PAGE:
From the LA Times Blog: "Depression Treatment Lacking For Many People"
The post refers to a study in the Archives of General Psychiatry and notes:
Treatment for major depression is abysmal, according to a study published today in the Archives of General Psychiatry. In a national survey of 15,762 people, it found that only half of all people with depression received treatment. And among those who did receive treatment, only 21% were getting care that is consistent with American Psychiatric Assn. guidelines.
Researchers at UCLA and Wayne State University found that nearly 45% of individuals with depression received psychotherapy with no medication. Only 34% received antidepressants. African Americans and Mexican Americans were prescribed antidepressants a third less often than whites.Oh, I'd like to read the full article in the hard copy, but my journals have so far not reached my new office.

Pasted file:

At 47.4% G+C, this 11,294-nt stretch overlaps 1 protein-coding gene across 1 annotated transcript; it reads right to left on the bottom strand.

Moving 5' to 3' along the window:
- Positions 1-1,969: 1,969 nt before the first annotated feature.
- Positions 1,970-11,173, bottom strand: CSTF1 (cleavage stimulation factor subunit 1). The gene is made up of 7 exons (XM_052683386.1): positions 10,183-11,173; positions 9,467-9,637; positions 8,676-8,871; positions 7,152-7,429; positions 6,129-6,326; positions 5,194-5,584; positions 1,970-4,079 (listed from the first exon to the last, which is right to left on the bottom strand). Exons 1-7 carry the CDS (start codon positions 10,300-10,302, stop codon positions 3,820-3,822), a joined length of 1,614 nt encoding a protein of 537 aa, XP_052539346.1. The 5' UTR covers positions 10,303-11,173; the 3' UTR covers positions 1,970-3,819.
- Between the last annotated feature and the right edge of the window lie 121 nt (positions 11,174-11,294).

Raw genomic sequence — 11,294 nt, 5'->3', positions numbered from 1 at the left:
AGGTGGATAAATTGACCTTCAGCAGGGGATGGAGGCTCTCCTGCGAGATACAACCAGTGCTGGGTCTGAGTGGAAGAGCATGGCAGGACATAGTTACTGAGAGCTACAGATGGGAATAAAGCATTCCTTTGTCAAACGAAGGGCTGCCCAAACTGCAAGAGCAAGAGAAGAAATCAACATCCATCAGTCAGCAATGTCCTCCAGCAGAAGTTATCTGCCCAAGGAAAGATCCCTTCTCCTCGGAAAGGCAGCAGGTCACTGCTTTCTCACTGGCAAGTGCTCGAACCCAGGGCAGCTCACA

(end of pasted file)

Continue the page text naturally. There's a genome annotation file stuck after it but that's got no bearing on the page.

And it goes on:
The LA Times piece goes on to talk about how more psychiatrists are using antidepressants in combination with second generation antipsychotics, and is critical of this practice. Seems like an entirely separate issue to me:
In another study, also in the Archives of General Psychiatry, researchers found that a growing number of Americans are being prescribed combinations of antidepressants and antipsychotic medications even though there are few studies that support the benefits of such combinations.
The study examined prescribing data from 13,079 psychiatry office visits between 1996 and 2006. Researchers found a growing trend in the use of more than one psychotropic medication, such as combinations of antidepressants and sedatives, antidepressants and antipsychotics or two different antidepressants.
On a separate note: Happy Birthday, Ross!